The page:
What Should We Do With Our Confederate Monuments?

A recent Winthrop University poll across eleven southern states reveals striking differences between whites and blacks’ attitudes on several social issues. The poll’s methodology is scientific and sound. Of particular interest are questions directed at southerners’ opinions on (1) monuments or memorials to Confederate soldiers who died during the Civil War; and (2) statues honoring Confederate war heroes.

Though 50 percent of white respondents would like to see these monuments and memorials left alone, only 19 percent of black respondents shared this opinion. Meanwhile, more than two-thirds of black respondents believe these monuments and memorials should be moved. Just 19 percent of whites agreed.

Attitudes toward statues honoring Confederate war heroes were similarly polarized by race. While 48 percent of whites would like to see these statues left alone, only 14 percent of blacks agreed. Meanwhile, 73 percent of black respondents would like to see these statues moved. Just 23 percent of whites agreed.

These findings are instructive for the L-O-U community as we continue to debate what to do with Confederate monuments on our University campus and on our downtown courthouse. For the past year our University has sought a compromise. Contextualization, our Chancellor claims, is an additive process. Nevermind that the University already offers dozens of courses on the Civil War, African American history and politics, and the American South. Apparently, a plaque in front of the Confederate statue on campus is sufficient for carrying forward our educational mission as a flagship university.  Recently, and without much public debate, the Lafayette County Board of Supervisors came to the same conclusion concerning the monument in front of our downtown courthouse.


The Confederate statue on the Lafayette County Courthouse Square was dedicated in 1907 by the United Confederate Veterans, Camp 752. An inscription on the statue’s front panel reads, “In memory of the patriotism of the Confederate soldiers of Lafayette County, Mississippi. They gave their lives in a just and holy cause.” An inscription on the back panel reads, “The sons of veterans unite in this justification of their fathers’ faith.”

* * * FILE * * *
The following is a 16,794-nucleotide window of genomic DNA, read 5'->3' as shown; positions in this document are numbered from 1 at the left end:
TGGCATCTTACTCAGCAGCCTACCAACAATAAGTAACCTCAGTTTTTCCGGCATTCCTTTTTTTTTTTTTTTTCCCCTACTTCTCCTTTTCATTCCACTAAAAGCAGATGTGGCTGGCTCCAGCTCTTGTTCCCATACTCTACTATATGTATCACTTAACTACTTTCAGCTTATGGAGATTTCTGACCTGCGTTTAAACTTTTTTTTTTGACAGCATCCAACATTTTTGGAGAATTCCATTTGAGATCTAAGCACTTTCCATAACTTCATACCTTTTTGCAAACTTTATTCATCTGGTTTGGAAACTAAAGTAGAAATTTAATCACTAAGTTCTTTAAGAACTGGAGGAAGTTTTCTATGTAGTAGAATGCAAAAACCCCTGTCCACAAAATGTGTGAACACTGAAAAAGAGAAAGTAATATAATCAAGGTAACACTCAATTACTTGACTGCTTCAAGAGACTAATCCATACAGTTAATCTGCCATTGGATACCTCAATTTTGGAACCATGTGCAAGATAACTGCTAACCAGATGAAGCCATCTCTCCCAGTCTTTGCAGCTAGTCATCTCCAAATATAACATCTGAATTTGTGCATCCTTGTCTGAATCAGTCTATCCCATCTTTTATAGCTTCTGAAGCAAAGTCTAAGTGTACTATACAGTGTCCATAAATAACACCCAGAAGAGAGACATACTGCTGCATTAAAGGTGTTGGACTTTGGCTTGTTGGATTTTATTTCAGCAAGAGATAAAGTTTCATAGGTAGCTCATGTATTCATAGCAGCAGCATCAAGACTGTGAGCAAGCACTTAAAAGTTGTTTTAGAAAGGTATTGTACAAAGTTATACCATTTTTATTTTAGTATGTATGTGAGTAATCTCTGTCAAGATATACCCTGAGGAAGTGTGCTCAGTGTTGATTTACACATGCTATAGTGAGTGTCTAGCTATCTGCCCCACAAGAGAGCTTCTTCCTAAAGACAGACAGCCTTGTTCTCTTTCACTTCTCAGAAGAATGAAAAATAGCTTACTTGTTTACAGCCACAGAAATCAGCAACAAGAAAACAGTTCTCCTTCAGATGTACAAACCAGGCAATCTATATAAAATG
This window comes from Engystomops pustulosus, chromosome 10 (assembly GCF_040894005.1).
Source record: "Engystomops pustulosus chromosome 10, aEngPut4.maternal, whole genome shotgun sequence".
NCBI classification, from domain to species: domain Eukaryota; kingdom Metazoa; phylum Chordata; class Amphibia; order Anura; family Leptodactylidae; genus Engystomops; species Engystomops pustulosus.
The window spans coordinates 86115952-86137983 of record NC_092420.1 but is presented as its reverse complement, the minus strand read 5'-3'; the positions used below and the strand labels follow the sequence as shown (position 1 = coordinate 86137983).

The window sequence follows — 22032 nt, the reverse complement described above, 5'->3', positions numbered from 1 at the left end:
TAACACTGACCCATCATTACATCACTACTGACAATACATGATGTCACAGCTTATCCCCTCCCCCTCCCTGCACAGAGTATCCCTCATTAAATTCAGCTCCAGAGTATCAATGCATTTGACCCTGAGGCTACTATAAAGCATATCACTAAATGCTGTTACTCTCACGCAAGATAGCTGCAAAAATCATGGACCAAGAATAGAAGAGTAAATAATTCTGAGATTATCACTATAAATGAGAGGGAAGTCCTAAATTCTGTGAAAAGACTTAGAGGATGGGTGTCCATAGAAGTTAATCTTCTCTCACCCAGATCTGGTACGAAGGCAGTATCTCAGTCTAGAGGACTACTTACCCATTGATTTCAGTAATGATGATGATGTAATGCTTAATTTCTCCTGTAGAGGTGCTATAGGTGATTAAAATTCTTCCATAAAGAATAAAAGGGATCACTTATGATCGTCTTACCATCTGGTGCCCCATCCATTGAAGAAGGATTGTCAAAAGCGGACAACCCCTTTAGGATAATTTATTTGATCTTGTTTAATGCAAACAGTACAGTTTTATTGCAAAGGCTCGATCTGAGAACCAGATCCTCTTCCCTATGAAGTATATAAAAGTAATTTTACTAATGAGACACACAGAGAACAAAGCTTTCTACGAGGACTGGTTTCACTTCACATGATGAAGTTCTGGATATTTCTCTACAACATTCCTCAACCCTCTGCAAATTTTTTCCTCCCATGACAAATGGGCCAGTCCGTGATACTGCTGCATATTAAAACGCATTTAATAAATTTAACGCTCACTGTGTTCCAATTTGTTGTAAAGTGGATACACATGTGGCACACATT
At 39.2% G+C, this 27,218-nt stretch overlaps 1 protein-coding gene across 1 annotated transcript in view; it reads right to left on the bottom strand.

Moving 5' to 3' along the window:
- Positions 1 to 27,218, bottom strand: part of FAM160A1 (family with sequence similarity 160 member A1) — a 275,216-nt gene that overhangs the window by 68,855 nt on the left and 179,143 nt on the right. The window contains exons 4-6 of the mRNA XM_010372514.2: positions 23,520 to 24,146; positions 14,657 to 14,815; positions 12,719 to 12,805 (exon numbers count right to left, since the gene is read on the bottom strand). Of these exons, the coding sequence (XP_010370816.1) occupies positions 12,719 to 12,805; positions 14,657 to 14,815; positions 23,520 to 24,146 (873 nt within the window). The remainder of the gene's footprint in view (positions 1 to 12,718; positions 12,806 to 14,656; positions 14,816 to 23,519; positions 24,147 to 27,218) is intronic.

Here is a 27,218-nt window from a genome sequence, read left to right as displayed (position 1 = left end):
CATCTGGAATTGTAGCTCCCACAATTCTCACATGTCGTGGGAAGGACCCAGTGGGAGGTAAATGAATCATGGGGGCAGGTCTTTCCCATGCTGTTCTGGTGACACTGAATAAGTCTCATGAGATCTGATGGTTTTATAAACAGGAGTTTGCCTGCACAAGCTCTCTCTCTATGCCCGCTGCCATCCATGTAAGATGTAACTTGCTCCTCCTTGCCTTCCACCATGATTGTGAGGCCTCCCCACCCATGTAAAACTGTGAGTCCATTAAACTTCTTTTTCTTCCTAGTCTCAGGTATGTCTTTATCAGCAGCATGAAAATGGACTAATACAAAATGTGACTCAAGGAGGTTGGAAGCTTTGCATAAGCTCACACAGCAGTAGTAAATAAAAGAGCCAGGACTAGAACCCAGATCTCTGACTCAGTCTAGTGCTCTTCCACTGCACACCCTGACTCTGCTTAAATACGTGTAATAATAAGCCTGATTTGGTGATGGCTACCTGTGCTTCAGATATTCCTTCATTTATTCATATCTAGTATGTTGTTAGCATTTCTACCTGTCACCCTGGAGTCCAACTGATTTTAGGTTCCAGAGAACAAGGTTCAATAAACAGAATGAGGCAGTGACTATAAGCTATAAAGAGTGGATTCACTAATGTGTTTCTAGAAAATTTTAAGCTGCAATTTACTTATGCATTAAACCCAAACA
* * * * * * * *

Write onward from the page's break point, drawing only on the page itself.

Yet, the Winthrop poll results suggest contextualization offers little in the way of reconciliation. Whereas 29 percent of white respondents were in favor of contextualization of monuments and memorials, only 12 percent of black respondents agreed. Attitudes toward contextualizing statues honoring Confederate war heroes were similarly split. While 28 percent of whites were in favor of contextualization, just 11 percent of blacks agreed.

What conclusions can we draw from these findings? Clearly, contextualization is not a compromise. Indeed, it is as polarizing of a decision as any other. But, even if unpopular, is contextualization the right decision? Will a marker or plaque in front of a statue raise our community’s social awareness surrounding the historical and social forces that led to the statues’ placement? Is contextualization an adequate response to the concerns raised by many in our community?

We know from the historical record that white Southerners began constructing monuments and memorials to the Confederacy as soon as the Civil War ended. Yet, construction reached its peak beginning at the turn of the twentieth century and lasted for nearly three decades. This period coincided with the enactment of Jim Crow laws, the resurgence of the Ku Klux Klan, and the high tide of black lynchings.